WASHINGTON — When it comes to incidents of antisemitism, new data revealed by the Anti-Defamation League (ADL) showed the D.C. region is heading in the wrong direction.
The 2020 Audit of Antisemitic Incidents, unveiled Tuesday, found there were 2,024 reported antisemitic incidents in the country, a 4% decrease compared to 2019. While there was a slight decrease, it still is the third-highest year on record since the group began tracking in 1979. ADL is particularly concerned about the increase in harassment last year.
The District had 43 incidents reported in 2020, a 126% increase from the 19 incidents in 2019. There were 27 reports of harassment, a jump from 13 the year before. The number of assaults had a 200% spike, meaning there were two in 2020, but none in 2019. Cases of vandalism were up to 14 compared to 6 in 2019.
In Maryland, there were 47 reported antisemitic incidents in 2020, which was a 135% jump from 20 in the previous year. The state ranked 11th in the country with the highest number of reports. Vandalism stayed at 11 incidents, but harassment cases rose to 35 incidents from 8 in 2019. There was one assault case, which was the same as the year before.
The numbers were even higher in Virginia with reports of 49 antisemitic incidents last year. The cases were already 28 in 2019. Sixteen incidents accounted for vandalism in 2020, when it was 12 in 2019. The commonwealth saw a 106% increase in harassment, going from 16 in 2019 to 33 the following year. There were no reports of assault over the last five years.
ADL said the Jewish community and other minority groups were blamed or scapegoated for spreading COVID-19.
"We remain deeply concerned about these growing trends of hate and bigotry in our communities,” ADL Vice President of the Mid-Atlantic/Midwest Division Doron F. Ezickson said.
As the country transitioned to functioning in a virtual world over the course of one year, it was clear online hate and harassment spiked.
While incidents of antisemitism at schools and colleges declined as learning moved online, there was an increase in antisemitic "Zoombombings." The purposeful disruption of live video calls made up 196 incidents across the country. The majority of the cases targeted Jewish institutions such as schools and synagogues.
Rabbi Shira Stutman of Sixth & I said her synagogue was one of many that had its service disrupted with misogynistic screen shares and Nazi imagery. In 2019, a suspect defaced the synagogue with antisemitic messages. In response, the community showed its support by creating chalk art that denounced hate.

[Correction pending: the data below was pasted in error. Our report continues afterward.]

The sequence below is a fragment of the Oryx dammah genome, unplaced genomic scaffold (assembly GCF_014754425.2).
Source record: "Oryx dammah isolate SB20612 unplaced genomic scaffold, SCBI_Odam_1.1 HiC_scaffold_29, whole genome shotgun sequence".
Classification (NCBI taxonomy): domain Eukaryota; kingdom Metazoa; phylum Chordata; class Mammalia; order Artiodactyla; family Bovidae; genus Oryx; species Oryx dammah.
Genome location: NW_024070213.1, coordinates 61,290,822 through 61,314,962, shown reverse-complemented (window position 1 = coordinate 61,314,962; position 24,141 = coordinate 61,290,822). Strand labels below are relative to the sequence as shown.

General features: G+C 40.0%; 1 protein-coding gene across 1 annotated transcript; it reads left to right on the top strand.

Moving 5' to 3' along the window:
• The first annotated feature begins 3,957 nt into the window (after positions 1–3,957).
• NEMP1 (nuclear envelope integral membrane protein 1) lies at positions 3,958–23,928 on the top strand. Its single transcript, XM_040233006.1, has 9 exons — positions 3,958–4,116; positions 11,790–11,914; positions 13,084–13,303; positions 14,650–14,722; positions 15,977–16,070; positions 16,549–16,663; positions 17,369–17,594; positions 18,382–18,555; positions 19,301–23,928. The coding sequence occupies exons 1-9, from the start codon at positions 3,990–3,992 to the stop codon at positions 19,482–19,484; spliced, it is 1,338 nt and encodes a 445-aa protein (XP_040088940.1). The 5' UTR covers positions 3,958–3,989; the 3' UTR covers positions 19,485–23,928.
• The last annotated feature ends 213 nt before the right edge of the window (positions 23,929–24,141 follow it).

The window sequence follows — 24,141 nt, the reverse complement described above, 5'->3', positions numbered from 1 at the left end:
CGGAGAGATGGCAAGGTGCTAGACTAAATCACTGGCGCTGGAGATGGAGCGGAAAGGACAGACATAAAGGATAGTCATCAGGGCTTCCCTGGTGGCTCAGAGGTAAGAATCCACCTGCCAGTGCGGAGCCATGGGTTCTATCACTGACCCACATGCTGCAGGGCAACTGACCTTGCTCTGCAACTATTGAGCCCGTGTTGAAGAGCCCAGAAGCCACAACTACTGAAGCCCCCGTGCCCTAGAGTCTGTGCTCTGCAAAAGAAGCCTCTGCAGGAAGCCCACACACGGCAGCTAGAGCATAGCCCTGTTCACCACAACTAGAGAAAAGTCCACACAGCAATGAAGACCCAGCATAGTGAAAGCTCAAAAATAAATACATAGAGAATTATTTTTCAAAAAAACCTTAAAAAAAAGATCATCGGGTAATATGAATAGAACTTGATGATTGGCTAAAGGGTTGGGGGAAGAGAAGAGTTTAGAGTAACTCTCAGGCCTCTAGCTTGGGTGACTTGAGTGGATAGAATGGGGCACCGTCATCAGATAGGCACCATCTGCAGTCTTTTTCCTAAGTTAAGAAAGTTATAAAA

Stutman said while the recent ADL data can be disheartening, she hopes it's a reminder that there's more love than hate.
"People are speaking up now more and people know it can actually make a difference," Stutman said. "There are a lot of people who are willing to stand up and say this is not acceptable and this is not how we want to be in America."
The ADL also tracked other cases of racist and other hateful messages last year. Combined with antisemitic messages, the number of reports surpassed more than 5,000 cases, a tenfold increase from 2017.
D.C. Attorney General Karl Racine said as the trend maintains at a high level, there are opportunities to mitigate problems of hate from a personal to a government level.
"Law enforcement, particularly local and state law enforcement, do not have the resources and some instances the will to actually record the essential how it happened, where it happened and to whom it happened data," Racine said.
The ADL is advocating for Congress to pass the pending Jabara-Heyer NO HATE Act to provide funding support to state and local law enforcement investigating and prosecuting hate crimes.
"Antisemitism and hate is ongoing," Jewish Community Relations Council of Greater Washington Executive Director Ron Halber told WUSA9.
With 300,000 Jews in the D.C. area -- the third-largest Jewish community in the country -- Halber said the makeup of the number of institutions can make the DMV an easy target.
However, much like the ADL, he advocates for leaders to use their bully pulpits to speak out against all hateful acts no matter the community, for the government to increase security funding for houses of worship and better education in schools and law enforcement.
The JCRC has worked with Montgomery County Schools to strengthen protocols for reporting hate, offer a program that allows Jewish students to have meetings with non-Jewish students to demistify what Judaism means to them and helped push the Commonwealth of Virginia to include $1.5 million in its budget to provide security for faith-based institutions.
"Unfortunately, antisemitism is a thousands-year-old disease that we don't have the antidote for," Halber said.
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